- "Was deutsch und echt…": Articulating a German operatic identity, 1798-1876
- Award date
- 13 September 2016
- Number of pages
- Document type
- PhD thesis
- Faculty of Humanities (FGw)
- Amsterdam School for Regional, Transnational and European Studies (ARTES)
In nineteenth-century Europe, music was an important tool to cultivate a national culture. Particularly opera became a widespread emblem of national identity. In the German-speaking world, however, a national musical culture was often formulated as opposing the operatic cultures of Italy and France, associated with Roman culture, entertainment, and frivolity. On the contrary, instrumental and church music genres were deemed to exhibit elements of a German national identity such as seriousness, profundity, and complexity. At the same time, a part of the German musical world desired to have a native German opera tradition, embodying these German characteristics while simultaneously being dramatically effective and musically enjoyable. These composers, librettists, and critics were confronted with what I have coined as the 'German Opera Problem': the question how to formulate an operatic national identity in a music culture that in many cases was articulated in opposition to opera? This question forms a thread throughout this dissertation, which chiefly investigates answers and solutions formulated by composers, librettists, and opera critics in a vast body of nineteenth-century music journals, as well as in the creation of operas themselves. Each of the six chapters focuses on a sub-aspect of the larger German Opera Problem and/or illuminates an important stage in the formulation of a German operatic national identity and its concrete realization in the form of operatic works. Themes are: German opera and Romanticism, the endurance of a Singspiel esthetic, musical style, German opera abroad, operas on political-historical themes, and Richard Wagner’s appropriation of the German operatic legacy.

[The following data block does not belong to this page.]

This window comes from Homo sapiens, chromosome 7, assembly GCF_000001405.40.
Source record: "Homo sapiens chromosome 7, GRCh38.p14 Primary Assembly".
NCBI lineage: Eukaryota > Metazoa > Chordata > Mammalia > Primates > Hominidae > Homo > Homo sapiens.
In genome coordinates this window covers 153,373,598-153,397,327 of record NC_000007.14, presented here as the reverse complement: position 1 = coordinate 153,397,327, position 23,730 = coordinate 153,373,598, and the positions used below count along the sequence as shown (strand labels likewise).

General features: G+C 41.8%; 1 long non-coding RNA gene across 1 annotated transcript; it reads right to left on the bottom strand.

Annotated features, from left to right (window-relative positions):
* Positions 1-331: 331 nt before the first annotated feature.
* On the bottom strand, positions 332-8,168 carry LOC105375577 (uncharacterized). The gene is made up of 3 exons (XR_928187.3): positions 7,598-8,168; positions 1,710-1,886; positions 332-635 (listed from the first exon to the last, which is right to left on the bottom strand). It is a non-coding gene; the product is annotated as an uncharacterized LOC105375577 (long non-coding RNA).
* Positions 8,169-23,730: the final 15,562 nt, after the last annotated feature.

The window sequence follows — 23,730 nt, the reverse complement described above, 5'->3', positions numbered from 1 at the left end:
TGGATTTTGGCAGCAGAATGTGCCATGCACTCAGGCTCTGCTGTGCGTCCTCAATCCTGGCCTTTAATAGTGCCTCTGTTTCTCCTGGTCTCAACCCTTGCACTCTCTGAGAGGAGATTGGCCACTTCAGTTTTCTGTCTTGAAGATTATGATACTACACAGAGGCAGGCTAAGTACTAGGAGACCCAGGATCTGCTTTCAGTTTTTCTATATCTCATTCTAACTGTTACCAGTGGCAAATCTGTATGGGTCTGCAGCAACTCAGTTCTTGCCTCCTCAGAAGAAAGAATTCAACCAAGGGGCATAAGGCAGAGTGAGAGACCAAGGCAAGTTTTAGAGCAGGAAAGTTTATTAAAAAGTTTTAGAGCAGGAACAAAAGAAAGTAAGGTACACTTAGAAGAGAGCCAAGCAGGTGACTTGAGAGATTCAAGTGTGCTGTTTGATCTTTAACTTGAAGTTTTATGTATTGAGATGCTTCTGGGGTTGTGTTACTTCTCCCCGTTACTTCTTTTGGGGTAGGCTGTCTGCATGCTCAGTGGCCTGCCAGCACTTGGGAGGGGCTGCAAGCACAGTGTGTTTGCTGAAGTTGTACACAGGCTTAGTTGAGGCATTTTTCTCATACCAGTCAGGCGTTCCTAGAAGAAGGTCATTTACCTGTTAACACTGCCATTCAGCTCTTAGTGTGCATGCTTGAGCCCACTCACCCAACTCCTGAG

- Research conducted at: Universiteit van Amsterdam
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